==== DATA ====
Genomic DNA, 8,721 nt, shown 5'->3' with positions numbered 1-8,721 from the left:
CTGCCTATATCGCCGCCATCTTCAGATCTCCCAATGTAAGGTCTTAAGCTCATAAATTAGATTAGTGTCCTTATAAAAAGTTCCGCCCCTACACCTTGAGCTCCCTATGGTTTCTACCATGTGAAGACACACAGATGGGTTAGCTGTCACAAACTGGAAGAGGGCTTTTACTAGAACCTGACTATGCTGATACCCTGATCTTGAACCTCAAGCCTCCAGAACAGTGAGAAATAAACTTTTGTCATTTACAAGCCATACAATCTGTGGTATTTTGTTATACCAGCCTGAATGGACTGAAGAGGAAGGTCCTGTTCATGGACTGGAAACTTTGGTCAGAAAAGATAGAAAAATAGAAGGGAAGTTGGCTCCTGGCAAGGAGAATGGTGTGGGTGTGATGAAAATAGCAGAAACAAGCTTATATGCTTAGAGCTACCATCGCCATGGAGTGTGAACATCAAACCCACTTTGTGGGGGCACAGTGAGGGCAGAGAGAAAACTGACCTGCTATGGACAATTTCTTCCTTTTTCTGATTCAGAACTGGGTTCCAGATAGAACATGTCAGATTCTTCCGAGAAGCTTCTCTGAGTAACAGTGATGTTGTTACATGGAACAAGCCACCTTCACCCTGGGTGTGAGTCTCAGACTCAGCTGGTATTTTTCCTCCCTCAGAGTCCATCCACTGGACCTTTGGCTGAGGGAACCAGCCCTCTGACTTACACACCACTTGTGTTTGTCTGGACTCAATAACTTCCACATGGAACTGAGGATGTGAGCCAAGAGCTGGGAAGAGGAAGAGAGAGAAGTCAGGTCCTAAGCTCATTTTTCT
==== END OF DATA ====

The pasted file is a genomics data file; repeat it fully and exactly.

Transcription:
Genomic DNA, 8,721 nt, shown 5'->3' with positions numbered 1-8,721 from the left:
CTGCCTATATCGCCGCCATCTTCAGATCTCCCAATGTAAGGTCTTAAGCTCATAAATTAGATTAGTGTCCTTATAAAAAGTTCCGCCCCTACACCTTGAGCTCCCTATGGTTTCTACCATGTGAAGACACACAGATGGGTTAGCTGTCACAAACTGGAAGAGGGCTTTTACTAGAACCTGACTATGCTGATACCCTGATCTTGAACCTCAAGCCTCCAGAACAGTGAGAAATAAACTTTTGTCATTTACAAGCCATACAATCTGTGGTATTTTGTTATACCAGCCTGAATGGACTGAAGAGGAAGGTCCTGTTCATGGACTGGAAACTTTGGTCAGAAAAGATAGAAAAATAGAAGGGAAGTTGGCTCCTGGCAAGGAGAATGGTGTGGGTGTGATGAAAATAGCAGAAACAAGCTTATATGCTTAGAGCTACCATCGCCATGGAGTGTGAACATCAAACCCACTTTGTGGGGGCACAGTGAGGGCAGAGAGAAAACTGACCTGCTATGGACAATTTCTTCCTTTTTCTGATTCAGAACTGGGTTCCAGATAGAACATGTCAGATTCTTCCGAGAAGCTTCTCTGAGTAACAGTGATGTTGTTACATGGAACAAGCCACCTTCACCCTGGGTGTGAGTCTCAGACTCAGCTGGTATTTTTCCTCCCTCAGAGTCCATCCACTGGACCTTTGGCTGAGGGAACCAGCCCTCTGACTTACACACCACTTGTGTTTGTCTGGACTCAATAACTTCCACATGGAACTGAGGATGTGAGCCAAGAGCTGGGAAGAGGAAGAGAGAGAAGTCAGGTCCTAAGCTCATTTTTCT